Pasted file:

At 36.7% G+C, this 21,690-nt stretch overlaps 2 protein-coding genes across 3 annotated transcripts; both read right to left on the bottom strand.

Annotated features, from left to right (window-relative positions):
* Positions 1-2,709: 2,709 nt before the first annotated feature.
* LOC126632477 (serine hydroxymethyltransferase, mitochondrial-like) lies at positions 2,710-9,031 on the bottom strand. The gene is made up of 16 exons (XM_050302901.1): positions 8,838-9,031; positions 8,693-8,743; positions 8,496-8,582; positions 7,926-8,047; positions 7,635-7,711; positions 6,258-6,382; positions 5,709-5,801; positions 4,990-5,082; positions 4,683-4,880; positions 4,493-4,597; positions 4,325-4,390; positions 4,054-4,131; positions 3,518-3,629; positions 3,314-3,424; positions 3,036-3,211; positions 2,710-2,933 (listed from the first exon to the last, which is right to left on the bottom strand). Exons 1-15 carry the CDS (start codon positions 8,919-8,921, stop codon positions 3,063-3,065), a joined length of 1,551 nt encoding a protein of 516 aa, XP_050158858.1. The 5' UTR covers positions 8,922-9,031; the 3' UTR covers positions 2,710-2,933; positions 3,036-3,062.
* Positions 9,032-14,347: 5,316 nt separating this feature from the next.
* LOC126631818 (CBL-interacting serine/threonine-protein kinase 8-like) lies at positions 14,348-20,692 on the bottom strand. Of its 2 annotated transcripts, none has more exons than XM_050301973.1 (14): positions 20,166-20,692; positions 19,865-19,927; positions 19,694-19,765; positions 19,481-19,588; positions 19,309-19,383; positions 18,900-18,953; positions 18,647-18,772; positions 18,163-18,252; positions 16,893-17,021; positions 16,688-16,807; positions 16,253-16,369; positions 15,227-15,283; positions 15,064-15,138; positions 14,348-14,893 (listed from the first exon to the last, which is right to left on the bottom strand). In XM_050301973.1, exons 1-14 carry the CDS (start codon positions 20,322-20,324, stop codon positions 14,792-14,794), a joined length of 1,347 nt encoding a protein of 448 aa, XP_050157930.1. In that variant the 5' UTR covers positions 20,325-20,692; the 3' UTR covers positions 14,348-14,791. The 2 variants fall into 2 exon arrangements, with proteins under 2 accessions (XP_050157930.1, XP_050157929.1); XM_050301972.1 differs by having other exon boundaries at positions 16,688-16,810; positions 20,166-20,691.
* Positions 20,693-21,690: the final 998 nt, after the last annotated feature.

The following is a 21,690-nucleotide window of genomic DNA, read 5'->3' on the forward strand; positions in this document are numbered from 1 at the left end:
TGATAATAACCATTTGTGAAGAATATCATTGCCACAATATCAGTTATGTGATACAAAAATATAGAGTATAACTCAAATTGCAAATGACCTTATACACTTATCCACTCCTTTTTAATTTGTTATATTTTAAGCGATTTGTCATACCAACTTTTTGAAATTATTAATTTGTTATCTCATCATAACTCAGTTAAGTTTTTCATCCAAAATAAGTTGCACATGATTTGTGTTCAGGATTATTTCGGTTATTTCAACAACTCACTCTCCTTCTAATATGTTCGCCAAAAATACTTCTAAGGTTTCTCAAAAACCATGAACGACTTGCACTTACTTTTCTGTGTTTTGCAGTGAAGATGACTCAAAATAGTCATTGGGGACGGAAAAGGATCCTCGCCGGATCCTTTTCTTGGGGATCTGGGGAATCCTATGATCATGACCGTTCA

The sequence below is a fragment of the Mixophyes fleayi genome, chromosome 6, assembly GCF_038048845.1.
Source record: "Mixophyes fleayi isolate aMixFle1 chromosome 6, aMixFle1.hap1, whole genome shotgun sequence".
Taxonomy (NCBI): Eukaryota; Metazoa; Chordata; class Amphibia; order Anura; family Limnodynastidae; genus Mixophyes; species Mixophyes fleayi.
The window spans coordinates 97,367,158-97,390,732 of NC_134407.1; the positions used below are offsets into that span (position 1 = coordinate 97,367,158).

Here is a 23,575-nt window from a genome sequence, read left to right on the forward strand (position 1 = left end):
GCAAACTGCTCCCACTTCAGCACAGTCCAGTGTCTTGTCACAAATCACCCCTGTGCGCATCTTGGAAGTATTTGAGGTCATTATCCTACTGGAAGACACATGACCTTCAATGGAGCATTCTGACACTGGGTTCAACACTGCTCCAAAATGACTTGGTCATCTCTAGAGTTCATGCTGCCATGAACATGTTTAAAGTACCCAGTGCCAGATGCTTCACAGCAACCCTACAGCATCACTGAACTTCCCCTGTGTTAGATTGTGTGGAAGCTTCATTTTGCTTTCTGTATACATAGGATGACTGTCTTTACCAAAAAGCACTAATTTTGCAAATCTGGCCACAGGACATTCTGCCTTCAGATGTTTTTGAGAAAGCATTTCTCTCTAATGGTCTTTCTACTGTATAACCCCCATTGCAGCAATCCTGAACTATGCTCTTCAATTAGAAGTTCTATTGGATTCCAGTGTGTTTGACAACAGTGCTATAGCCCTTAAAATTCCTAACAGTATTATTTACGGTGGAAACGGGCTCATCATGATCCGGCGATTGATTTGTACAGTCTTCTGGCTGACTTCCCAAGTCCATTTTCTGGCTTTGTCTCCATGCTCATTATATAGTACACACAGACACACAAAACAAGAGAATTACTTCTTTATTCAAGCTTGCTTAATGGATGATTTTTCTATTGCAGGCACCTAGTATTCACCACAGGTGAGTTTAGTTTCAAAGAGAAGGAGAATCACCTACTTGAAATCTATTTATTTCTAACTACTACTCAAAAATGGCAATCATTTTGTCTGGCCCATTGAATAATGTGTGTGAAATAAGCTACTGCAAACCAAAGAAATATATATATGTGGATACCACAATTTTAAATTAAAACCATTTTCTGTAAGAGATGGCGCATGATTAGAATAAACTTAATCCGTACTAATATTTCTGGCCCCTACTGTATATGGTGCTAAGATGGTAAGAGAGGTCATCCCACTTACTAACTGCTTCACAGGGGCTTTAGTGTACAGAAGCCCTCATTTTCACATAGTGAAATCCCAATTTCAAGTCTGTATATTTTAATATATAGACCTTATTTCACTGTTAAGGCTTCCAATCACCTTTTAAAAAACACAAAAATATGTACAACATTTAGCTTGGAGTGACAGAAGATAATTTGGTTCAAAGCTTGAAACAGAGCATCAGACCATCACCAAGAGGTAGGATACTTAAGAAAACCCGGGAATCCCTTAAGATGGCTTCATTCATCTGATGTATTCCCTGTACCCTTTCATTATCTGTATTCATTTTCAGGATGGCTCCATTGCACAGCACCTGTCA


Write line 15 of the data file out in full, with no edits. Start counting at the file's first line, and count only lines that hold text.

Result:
GCAAACTGCTCCCACTTCAGCACAGTCCAGTGTCTTGTCACAAATCACCCCTGTGCGCATCTTGGAAGTATTTGAGGTCATTATCCTACTGGAAGACACATGACCTTCAATGGAGCATTCTGACACTGGGTTCAACACTGCTCCAAAATGACTTGGTCATCTCTAGAGTTCATGCTGCCATGAACATGTTTAAAGTACCCAGTGCCAGATGCTTCACAGCAACCCTACAGCATCACTGAACTTCCCCTGTGTTAGATTGTGTGGAAGCTTCATTTTGCTTTCTGTATACATAGGATGACTGTCTTTACCAAAAAGCACTAATTTTGCAAATCTGGCCACAGGACATTCTGCCTTCAGATGTTTTTGAGAAAGCATTTCTCTCTAATGGTCTTTCTACTGTATAACCCCCATTGCAGCAATCCTGAACTATGCTCTTCAATTAGAAGTTCTATTGGATTCCAGTGTGTTTGACAACAGTGCTATAGCCCTTAAAATTCCTAACAGTATTATTTACGGTGGAAACGGGCTCATCATGATCCGGCGATTGATTTGTACAGTCTTCTGGCTGACTTCCCAAGTCCATTTTCTGGCTTTGTCTCCATGCTCATTATATAGTACACACAGACACACAAAACAAGAGAATTACTTCTTTATTCAAGCTTGCTTAATGGATGATTTTTCTATTGCAGGCACCTAGTATTCACCACAGGTGAGTTTAGTTTCAAAGAGAAGGAGAATCACCTACTTGAAATCTATTTATTTCTAACTACTACTCAAAAATGGCAATCATTTTGTCTGGCCCATTGAATAATGTGTGTGAAATAAGCTACTGCAAACCAAAGAAATATATATATGTGGATACCACAATTTTAAATTAAAACCATTTTCTGTAAGAGATGGCGCATGATTAGAATAAACTTAATCCGTACTAATATTTCTGGCCCCTACTGTATATGGTGCTAAGATGGTAAGAGAGGTCATCCCACTTACTAACTGCTTCACAGGGGCTTTAGTGTACAGAAGCCCTCATTTTCACATAGTGAAATCCCAATTTCAAGTCTGTATATTTTAATATATAGACCTTATTTCACTGTTAAGGCTTCCAATCACCTTTTAAAAAACACAAAAATATGTACAACATTTAGCTTGGAGTGACAGAAGATAATTTGGTTCAAAGCTTGAAACAGAGCATCAGACCATCACCAAGAGGTAGGATACTTAAGAAAACCCGGGAATCCCTTAAGATGGCTTCATTCATCTGATGTATTCCCTGTACCCTTTCATTATCTGTATTCATTTTCAGGATGGCTCCATTGCACAGCACCTGTCA